Back in the early sixties, when French ethnomusicologist Tolia Nikiprowetzky introduced the first commercially-issued field recordings of West African Griot music on two Ocora-label LPs, he found it appropriate to begin his liner notes for Senegal: La musique des griots (Ocora OCR 15) with a question: "What is a griot? To tell the truth," he continued, "the exact significance of the term has not been well understood in the West, where the griot is often seen as a kind of African sorcerer. He is nothing of the sort; and if the complexity of the social role played by the griot lends itself to an examination carried out with scientific rigor, it is also possible to identify the griot simply as a minstrel." Then, almost as an afterthought, Nikiprowetzky adds, "The griots have left their mark on all of Islamic West Africa."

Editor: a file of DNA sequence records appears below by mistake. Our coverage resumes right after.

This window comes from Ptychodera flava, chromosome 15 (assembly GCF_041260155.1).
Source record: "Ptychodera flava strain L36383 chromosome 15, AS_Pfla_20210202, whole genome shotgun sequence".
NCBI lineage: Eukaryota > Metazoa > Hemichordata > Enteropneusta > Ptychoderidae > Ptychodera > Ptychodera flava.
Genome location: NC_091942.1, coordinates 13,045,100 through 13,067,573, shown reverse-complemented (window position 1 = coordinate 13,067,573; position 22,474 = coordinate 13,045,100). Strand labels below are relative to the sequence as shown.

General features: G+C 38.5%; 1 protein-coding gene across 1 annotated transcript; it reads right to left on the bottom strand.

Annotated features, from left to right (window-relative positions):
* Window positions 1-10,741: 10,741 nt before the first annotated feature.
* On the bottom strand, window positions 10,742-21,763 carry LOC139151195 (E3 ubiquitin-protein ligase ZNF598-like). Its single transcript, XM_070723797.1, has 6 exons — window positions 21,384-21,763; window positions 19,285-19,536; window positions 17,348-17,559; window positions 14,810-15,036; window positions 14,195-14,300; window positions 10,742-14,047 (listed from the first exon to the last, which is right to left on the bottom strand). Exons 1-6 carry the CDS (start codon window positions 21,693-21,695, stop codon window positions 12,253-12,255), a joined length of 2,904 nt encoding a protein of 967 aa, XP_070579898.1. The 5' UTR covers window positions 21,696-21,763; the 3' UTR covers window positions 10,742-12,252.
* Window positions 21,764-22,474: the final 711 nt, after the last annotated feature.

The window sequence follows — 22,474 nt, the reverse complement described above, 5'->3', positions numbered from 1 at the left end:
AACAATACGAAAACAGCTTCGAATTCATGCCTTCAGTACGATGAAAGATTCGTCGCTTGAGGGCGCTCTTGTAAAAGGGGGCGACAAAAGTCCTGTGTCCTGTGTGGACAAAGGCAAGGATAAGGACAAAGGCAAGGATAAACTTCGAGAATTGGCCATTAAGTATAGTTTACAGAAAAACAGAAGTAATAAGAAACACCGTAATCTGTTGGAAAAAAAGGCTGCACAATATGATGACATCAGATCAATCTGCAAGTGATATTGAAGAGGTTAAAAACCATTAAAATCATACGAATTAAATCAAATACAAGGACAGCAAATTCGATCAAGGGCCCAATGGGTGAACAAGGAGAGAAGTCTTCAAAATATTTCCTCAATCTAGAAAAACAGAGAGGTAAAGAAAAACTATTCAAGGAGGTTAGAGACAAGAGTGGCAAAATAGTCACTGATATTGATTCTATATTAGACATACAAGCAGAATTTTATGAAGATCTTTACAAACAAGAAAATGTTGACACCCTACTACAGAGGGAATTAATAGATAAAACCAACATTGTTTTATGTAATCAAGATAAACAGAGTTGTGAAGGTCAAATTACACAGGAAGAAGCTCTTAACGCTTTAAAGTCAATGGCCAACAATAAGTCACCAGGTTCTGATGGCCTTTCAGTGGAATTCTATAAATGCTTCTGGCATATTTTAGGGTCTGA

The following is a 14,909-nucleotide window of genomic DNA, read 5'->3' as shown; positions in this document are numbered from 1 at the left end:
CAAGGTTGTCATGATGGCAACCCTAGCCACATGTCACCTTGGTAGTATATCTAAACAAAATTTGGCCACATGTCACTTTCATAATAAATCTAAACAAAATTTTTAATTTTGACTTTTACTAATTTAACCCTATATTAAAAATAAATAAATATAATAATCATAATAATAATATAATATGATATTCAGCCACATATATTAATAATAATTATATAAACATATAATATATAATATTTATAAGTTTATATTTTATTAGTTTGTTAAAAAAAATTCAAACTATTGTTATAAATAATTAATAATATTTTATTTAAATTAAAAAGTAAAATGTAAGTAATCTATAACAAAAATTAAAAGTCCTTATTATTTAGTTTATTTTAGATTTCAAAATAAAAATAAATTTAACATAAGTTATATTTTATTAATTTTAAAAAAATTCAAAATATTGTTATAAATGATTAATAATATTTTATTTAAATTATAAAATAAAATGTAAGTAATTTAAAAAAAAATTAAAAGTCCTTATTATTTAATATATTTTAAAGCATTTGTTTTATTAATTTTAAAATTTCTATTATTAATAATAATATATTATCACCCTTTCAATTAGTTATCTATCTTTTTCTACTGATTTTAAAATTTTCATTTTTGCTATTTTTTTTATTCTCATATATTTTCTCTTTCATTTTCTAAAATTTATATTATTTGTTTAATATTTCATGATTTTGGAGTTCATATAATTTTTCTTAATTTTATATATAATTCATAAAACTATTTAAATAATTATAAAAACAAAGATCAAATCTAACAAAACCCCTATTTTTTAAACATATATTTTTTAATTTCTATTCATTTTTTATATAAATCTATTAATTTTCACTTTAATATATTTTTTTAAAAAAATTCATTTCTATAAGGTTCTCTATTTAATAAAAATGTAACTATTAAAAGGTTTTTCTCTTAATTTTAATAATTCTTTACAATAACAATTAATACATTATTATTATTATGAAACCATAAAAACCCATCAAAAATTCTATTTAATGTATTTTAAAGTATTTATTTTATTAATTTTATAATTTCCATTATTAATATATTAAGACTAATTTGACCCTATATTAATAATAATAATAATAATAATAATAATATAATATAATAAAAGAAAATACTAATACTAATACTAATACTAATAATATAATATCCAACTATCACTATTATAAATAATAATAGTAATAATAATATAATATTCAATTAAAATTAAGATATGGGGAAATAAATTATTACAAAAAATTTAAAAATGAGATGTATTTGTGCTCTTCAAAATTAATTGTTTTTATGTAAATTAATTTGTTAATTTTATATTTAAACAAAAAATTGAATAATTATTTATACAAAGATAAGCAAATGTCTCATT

When Nikiprowetzky was writing, the Griot phenomenon was familiar to a mere handful of Americans, most of them highly specialized scholars. Today, students of blues and other African-American musical traditions are aware of the Griots of West Africa to some degree. Blues scholar Samuel Charters in particular has constructed a genealogy for the blues in which Griot music figures prominently. "The African musicians who correspond most closely to blues singers are the griots of the tribes of northwest Africa", he asserts, "from those areas where many thousands of people were taken as slaves." Charters has applied the tools of creative musicology, analysis of slave ship manifests and other historical sources, and an intimate, lifelong familiarity with both blues and West African music and musicians to his studies of African-American musical roots. His data and conclusions are summarized in his book Savannah Syncopators: African Retentions in the Blues and in his notes to a recent CD anthology of original African and American field recordings, Blues Roots, issued by the Rhino label as Volume Ten in its series Blues Masters: The Essential Blues Collection.